“We believe that racial prejudice in our society should be identified and called out so that it might reduce the chance of repeat occurrences,” Mr Evans said in quotes published by the Kansas City Star.
Lee’s Summit city officials on Monday defended the park’s decision to cancel the party, arguing that 500 teenagers had showed up for the party after it was advertised on social media and that certain social media posts made park officials concerned about ensuring the “safety of party guests”.
But Mr Evans hit back at the assertion that there were 500 people gathered for the party, and Lee’s Summit mayor William Baird was similarly unimpressed.
He said Tuesday that the city’s Parks and Recreation department has launched an investigation into the incident and, in the meantime, called on the Parks and Recreation department — which runs the water park — to “re-evaluate their approach”.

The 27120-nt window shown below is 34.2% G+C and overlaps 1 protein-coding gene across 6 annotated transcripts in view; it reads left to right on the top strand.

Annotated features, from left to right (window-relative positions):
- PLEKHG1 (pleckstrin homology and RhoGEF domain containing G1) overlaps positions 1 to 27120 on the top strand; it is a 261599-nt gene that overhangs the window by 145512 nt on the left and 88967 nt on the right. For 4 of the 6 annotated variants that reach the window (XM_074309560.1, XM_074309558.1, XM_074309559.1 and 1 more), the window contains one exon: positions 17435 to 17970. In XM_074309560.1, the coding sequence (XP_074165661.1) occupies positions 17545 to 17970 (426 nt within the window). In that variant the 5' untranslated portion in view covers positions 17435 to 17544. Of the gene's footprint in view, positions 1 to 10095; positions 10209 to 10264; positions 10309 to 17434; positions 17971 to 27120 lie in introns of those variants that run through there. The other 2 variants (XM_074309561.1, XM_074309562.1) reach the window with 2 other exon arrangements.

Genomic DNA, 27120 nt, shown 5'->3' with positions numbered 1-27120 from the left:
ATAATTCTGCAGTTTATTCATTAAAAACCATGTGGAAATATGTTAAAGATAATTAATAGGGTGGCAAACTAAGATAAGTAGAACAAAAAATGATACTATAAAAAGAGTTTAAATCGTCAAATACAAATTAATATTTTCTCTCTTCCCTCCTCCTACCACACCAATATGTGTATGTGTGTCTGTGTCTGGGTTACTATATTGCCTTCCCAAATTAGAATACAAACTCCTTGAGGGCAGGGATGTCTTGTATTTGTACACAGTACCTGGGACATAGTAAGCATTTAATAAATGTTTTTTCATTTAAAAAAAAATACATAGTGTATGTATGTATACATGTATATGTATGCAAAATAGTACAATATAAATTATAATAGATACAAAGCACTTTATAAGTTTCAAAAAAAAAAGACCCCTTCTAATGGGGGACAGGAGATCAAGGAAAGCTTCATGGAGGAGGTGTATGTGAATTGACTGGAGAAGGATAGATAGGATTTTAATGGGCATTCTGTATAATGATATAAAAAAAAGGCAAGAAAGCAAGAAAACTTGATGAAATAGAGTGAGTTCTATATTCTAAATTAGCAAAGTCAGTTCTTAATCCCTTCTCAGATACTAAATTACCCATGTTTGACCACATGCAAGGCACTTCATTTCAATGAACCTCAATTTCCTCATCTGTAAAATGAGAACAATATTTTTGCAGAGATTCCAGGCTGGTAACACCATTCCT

Mr Baird also criticised comments made by staff officials at the water park defending the cancellation of the event.
“The comments were appalling and not condoned by Parks and Recreation, and are inconsistent with the culture I know the City of Lee’s Summit strives to reflect,” Mr Baird said.
The city plans to fully refund the family for the cost of the party, but Mr Evans said the indignity it suffered on Saturday will remain.
“My kids were heartbroken that the party was canceled,” he said. “They are good kids who make good grades, have bright futures and do not deserve to be treated like this. And that goes for all the kids at the park that day.”
Leahy later told the officers that he wanted to shoot 60 to 70 people in the face and before killing himself by shooting himself in the neck and called his would-be quest “the most fulfilling thing he would experience in life.”
He will now serve up to 10 years in prison plus three years of supervised release. Leahy also faces a fine of up to $250,000. Assistant Attorney General Clarke said that the verdict should send a strong message that the DOJ is committed to prosecuting violent hate crimes.
“Across America, families must be able to freely travel our public streets without fear of being attacked because of race,” said Clarke. “This verdict should send a strong message that the Department of Justice remains firmly committed to prosecuting, to the fullest extent of the law, those who would use violence to enforce heinous racist belief
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